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Take a look at the following code:

class experiment{
    public static void main(String[] args) {
        int k = 3;

        while (k-- > 0) {
            System.out.println(k + "\n");

Expected output:


Actual output:


Postfix operators have higher precedence than operational operators. Hence k-- should be evaluated first before the k > 0, but looking at the output, k > 0 gets evaluated first. Do I miss something simple here?

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up vote 1 down vote accepted

Precedence has nothing to do with it. The value of 'k--' is 'k'. There is a side-effect of post-decrementing 'k' but it doesn't affect the operand value.

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Yeah you are right. k-- will be evaluated first. But it is really evaluated to k. And after the current operation involving it is completed, it's value is increased. So, first the current value is used and then the increment happen.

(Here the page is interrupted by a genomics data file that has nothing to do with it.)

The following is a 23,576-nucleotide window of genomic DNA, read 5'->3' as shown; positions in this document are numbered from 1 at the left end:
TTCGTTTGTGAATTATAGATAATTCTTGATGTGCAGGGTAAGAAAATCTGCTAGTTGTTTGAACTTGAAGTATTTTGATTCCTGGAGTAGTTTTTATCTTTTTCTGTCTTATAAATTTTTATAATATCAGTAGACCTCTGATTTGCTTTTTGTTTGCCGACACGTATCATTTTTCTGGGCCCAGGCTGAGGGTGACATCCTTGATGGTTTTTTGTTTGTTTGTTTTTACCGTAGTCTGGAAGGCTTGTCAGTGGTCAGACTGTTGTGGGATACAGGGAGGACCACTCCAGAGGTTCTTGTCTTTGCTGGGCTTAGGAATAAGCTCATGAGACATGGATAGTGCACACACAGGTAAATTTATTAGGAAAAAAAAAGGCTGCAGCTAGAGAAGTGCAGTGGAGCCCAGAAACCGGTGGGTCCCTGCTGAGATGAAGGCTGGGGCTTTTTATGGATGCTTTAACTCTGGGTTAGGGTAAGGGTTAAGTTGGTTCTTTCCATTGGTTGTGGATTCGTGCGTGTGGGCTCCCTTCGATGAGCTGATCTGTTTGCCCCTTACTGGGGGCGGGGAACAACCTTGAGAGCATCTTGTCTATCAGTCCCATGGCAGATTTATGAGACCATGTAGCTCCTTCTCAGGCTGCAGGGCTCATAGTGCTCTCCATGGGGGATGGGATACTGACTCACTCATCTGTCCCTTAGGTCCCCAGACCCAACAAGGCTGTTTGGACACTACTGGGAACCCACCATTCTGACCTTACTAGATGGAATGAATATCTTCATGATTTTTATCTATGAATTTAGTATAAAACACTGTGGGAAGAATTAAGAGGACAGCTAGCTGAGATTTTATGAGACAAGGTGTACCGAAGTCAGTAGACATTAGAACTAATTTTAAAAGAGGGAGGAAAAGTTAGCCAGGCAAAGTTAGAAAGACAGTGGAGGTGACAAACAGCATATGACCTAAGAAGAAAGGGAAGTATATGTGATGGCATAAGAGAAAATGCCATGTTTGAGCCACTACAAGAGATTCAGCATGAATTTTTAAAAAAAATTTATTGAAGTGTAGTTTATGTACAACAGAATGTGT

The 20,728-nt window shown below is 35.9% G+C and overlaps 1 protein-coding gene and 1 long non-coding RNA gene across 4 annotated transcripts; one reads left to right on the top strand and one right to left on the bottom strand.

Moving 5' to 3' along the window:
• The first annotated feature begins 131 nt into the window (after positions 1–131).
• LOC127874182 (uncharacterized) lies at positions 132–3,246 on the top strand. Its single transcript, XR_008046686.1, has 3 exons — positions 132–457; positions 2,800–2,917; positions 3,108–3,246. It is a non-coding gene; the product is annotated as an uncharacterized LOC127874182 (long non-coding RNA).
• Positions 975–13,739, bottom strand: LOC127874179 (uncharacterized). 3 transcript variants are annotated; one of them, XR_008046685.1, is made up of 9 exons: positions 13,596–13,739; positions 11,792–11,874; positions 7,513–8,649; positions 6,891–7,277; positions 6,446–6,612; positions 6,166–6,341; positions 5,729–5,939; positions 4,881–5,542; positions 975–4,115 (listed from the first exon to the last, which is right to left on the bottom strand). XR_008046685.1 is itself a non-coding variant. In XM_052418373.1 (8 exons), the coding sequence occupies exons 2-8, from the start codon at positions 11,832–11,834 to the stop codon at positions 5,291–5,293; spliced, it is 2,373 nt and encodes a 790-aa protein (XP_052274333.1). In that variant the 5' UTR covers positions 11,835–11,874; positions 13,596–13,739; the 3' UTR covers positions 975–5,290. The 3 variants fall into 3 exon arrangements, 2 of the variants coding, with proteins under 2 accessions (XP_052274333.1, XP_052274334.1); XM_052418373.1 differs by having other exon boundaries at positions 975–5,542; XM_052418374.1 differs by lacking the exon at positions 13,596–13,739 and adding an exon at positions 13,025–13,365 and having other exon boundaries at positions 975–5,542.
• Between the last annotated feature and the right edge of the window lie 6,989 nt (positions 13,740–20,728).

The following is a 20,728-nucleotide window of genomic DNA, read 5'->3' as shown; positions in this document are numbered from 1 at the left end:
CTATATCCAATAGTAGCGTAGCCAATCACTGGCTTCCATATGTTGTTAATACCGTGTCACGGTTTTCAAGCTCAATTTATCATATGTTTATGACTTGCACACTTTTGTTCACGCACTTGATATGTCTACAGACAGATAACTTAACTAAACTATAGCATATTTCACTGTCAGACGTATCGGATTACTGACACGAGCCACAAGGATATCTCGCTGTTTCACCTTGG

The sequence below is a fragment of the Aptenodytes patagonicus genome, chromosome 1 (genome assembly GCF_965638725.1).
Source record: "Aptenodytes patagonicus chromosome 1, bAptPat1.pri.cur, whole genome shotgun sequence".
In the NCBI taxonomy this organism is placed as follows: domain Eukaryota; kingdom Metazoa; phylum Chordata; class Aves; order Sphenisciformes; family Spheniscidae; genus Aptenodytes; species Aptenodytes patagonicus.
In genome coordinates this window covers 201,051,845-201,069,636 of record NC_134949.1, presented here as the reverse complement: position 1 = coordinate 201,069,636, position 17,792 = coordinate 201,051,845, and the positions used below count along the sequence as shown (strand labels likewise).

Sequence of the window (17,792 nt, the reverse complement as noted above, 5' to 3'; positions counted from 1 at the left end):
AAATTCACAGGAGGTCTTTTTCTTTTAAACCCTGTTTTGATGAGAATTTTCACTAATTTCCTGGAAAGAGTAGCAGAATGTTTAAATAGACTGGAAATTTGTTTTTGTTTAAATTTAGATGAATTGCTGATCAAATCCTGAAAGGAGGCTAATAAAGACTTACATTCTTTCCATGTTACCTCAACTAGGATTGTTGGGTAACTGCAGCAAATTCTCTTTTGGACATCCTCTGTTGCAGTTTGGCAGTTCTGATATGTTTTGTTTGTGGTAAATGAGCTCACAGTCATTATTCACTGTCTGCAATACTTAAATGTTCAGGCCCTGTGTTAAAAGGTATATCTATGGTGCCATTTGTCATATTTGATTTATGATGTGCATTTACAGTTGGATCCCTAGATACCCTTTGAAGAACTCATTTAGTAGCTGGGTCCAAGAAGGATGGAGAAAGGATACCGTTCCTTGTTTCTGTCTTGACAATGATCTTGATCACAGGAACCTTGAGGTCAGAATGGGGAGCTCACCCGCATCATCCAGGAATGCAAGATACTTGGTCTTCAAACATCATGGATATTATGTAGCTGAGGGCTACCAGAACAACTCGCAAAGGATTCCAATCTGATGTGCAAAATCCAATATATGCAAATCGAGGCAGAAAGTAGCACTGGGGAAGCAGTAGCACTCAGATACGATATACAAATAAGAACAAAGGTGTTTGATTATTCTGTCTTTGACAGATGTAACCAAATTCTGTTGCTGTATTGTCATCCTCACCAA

Had you used --k, you would have got the expected output.

Just try these examples, you will understand: -

int k = 4;
System.out.println(k-- + " : " + k);  // prints 4 : 3

int x = 5;
System.out.println(--x + " : " + x);  // prints 4 : 4
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You're right, the k-- is evaluated before the > 0. However, the result of that evaluation is k, not k - 1, as the -- is post-fix, not pre-fix.

So, the first time the > is evaluated, it is effectively 3 > 0, because although k now is 2, the result of the expression k-- is 3. By the time the print comes around though, k = 2, hence 2 is output first. This is why you get one more iteration than (I guess) you were expecting.

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